I do think that as social media continues to grow and we put extra emphasis on images, and thus, the way we look, there are many conversations that we need to be having around masculinity, especially when it is based on masculine toxicity. I wrote a piece in 2016 called Beauty, Body Image, and Being Gay (link below), in which I looked to dive a little deeper into these conversations because I know so many people struggle with how they look, and I want to help people understand that until we go deeper spiritually and mentally, we will be facing these problems over and over.

The last thing I’ll say on the matter is that we often strive for these hyper masculine bodies which I call porn star bodies because we are looking to make up for years of torment and shame based around being gay. When we really think about why we want these perfectly chiseled bodies, it often comes down to the fact that they then allow us to have sex with other bodies that look like this. The majority of us aren’t lifting heavy things or doing manual labor, so to have a body that is rippling with muscles is purely aesthetic.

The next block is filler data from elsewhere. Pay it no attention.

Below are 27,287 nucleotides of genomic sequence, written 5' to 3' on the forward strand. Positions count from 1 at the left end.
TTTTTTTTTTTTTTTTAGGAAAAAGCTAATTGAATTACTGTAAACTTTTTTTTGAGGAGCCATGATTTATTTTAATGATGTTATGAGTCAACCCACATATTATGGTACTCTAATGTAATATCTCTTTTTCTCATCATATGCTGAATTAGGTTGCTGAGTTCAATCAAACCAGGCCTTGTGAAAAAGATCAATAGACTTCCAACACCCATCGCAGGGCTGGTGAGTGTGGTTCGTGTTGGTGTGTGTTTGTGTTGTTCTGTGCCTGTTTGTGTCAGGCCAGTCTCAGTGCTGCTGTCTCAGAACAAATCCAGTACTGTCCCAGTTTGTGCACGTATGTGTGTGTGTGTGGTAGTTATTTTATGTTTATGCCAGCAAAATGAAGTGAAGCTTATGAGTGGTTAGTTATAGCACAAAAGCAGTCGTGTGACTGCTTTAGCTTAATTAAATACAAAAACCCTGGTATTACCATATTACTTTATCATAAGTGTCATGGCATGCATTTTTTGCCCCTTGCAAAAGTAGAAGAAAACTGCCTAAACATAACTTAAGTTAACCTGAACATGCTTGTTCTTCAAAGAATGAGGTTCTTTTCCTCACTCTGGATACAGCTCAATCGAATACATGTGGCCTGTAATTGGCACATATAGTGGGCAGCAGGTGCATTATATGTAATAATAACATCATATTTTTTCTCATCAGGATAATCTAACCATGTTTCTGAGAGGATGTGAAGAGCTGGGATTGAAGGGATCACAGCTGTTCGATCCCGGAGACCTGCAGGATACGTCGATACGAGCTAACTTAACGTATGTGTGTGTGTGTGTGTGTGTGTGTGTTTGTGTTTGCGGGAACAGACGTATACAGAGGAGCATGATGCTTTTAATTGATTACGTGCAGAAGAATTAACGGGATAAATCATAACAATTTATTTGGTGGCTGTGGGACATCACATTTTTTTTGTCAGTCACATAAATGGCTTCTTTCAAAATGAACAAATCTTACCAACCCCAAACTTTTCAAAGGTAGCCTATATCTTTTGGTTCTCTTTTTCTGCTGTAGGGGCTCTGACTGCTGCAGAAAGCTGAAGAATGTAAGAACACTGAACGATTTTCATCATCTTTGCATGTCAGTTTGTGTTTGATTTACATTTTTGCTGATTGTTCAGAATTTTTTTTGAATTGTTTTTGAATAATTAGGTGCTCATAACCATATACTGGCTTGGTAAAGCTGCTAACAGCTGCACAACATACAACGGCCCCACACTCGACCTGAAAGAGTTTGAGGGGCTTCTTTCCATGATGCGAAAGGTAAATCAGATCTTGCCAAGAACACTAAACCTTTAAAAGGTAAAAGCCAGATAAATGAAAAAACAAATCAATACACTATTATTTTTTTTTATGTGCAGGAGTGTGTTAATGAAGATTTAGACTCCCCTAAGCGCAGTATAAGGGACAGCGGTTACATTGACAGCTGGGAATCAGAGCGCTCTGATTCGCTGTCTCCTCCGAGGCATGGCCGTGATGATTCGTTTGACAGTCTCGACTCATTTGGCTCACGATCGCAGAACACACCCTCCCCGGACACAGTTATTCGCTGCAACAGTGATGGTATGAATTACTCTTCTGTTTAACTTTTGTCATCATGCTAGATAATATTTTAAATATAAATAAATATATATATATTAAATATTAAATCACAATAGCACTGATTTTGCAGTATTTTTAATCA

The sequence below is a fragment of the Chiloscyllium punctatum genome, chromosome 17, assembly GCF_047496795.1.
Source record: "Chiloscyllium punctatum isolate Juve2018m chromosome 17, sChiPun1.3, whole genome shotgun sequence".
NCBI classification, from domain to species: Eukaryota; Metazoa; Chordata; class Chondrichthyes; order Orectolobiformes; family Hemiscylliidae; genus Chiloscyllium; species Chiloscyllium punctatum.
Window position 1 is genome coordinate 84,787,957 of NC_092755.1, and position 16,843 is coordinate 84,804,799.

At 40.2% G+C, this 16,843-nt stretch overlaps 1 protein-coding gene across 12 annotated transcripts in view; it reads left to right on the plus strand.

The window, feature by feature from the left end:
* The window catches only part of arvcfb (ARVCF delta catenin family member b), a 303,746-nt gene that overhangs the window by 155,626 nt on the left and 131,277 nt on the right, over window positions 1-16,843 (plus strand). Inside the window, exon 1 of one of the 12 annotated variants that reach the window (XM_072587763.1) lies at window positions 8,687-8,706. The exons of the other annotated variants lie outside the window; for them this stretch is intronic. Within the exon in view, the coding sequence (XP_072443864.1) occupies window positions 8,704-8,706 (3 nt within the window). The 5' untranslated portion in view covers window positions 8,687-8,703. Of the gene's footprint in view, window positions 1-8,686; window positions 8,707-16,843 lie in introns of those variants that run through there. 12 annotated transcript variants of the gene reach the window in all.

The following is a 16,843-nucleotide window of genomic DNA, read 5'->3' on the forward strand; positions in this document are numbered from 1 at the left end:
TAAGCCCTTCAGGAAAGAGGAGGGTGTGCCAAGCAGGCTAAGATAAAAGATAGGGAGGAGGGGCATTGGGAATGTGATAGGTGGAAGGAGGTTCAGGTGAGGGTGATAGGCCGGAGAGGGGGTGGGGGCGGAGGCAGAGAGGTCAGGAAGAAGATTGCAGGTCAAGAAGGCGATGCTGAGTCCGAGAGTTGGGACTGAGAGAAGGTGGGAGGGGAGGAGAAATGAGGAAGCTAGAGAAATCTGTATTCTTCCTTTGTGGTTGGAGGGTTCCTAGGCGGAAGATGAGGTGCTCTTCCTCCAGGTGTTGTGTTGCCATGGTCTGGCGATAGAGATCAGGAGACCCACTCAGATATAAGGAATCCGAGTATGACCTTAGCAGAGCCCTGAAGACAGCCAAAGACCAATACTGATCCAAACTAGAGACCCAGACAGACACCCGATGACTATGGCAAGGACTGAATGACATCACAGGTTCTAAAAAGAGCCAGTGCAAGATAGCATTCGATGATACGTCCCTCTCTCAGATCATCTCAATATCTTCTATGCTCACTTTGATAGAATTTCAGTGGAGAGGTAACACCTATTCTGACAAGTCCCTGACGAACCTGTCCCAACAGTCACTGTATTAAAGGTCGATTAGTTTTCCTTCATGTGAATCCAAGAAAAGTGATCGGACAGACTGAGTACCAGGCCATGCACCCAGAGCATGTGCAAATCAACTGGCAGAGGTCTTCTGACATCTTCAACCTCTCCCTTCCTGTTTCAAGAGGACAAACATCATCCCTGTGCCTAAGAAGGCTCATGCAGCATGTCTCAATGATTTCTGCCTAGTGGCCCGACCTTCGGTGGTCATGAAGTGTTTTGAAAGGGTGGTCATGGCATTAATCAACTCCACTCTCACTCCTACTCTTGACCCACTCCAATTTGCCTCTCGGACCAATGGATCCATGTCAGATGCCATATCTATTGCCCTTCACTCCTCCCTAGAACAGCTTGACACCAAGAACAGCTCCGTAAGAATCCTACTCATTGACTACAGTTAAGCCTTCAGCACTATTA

I’m not saying one way or the other is right but what I want to stress is that we need to continue to challenge our own thoughts, beliefs, and desires.

Given your influential social media platform, how do you own your privilege to shed light on marginalized minorities within the queer community that don’t have the same mainstream visibility?

This has been an extremely important piece of the puzzle for me when it comes to having a social media presence. I’ve always been outspoken about the things I believe in but I think it wasn’t until the 2016 election that people realized how passionate I am about politics, the world and giving a voice to those who don’t have one.